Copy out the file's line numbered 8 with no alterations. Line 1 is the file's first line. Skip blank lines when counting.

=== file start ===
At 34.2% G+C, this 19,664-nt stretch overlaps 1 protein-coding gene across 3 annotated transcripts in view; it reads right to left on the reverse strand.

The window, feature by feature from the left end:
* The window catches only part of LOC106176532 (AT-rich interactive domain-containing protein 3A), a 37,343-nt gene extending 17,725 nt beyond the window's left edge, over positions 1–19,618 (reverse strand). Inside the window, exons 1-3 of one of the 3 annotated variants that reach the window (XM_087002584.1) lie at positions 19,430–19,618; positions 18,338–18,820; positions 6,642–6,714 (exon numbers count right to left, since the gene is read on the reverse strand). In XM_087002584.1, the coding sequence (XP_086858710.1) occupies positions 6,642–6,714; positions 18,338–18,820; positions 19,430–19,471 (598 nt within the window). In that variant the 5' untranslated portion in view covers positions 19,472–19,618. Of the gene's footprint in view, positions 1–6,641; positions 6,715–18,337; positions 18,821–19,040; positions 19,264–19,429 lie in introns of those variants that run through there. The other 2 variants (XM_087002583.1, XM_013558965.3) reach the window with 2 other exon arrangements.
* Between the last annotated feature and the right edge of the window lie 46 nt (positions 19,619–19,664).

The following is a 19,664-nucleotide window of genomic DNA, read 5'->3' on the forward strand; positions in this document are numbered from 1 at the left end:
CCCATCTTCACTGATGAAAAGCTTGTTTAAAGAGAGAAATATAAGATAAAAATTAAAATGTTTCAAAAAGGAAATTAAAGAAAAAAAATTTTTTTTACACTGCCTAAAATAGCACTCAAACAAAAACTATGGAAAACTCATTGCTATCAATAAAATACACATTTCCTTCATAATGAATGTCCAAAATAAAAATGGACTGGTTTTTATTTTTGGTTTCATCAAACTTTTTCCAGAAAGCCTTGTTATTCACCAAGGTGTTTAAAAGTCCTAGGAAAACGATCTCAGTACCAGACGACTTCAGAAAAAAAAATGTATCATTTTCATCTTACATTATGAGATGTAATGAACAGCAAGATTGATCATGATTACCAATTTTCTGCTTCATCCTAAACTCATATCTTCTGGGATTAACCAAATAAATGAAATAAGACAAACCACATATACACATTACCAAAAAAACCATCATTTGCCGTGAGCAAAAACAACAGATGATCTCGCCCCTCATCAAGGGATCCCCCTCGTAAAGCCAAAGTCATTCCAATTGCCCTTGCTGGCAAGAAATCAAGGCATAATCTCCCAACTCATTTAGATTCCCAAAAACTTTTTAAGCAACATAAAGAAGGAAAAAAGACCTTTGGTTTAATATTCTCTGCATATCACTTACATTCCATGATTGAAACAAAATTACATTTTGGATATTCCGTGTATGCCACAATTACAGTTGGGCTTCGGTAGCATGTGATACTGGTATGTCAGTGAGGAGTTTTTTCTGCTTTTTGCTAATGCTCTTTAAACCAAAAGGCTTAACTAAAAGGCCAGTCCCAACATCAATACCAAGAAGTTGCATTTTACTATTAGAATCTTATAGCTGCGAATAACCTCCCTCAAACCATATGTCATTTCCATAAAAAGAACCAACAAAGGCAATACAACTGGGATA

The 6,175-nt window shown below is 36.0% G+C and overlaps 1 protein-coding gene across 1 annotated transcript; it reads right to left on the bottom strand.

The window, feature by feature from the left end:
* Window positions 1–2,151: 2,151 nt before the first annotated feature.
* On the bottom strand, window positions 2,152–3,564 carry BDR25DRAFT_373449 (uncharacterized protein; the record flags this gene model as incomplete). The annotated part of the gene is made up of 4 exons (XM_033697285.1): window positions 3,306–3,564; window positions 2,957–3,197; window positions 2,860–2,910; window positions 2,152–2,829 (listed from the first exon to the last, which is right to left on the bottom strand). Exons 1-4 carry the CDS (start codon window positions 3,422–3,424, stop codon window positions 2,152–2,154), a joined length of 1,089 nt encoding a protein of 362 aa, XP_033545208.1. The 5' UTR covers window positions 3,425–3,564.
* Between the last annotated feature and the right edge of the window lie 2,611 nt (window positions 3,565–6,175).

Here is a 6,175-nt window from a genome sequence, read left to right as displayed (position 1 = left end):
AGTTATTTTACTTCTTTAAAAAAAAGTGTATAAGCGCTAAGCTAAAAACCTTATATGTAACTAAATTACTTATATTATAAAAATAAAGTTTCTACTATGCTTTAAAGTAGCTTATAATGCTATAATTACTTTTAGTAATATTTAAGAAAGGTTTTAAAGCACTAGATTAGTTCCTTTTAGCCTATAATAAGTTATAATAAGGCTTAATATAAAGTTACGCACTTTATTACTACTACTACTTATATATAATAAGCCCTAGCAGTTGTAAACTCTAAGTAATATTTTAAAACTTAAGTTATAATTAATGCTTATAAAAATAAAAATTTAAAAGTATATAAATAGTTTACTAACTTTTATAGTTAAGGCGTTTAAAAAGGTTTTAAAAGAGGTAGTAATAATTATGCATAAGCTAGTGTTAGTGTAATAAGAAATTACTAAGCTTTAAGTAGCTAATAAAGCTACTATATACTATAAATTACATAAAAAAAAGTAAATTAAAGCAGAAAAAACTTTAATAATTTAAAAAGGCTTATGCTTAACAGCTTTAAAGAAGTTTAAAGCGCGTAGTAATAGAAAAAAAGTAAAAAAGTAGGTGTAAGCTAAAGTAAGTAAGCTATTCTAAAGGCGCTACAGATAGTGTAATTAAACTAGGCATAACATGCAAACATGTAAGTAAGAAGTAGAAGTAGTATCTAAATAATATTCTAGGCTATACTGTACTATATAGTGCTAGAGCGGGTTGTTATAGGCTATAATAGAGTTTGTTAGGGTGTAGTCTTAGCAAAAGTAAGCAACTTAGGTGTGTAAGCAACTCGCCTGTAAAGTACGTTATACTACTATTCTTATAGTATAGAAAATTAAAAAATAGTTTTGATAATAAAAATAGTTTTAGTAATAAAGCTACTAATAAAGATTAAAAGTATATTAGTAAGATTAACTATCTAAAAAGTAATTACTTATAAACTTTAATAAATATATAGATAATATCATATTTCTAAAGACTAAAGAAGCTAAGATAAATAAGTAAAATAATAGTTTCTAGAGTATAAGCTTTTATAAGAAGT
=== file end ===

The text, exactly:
The window, feature by feature from the left end: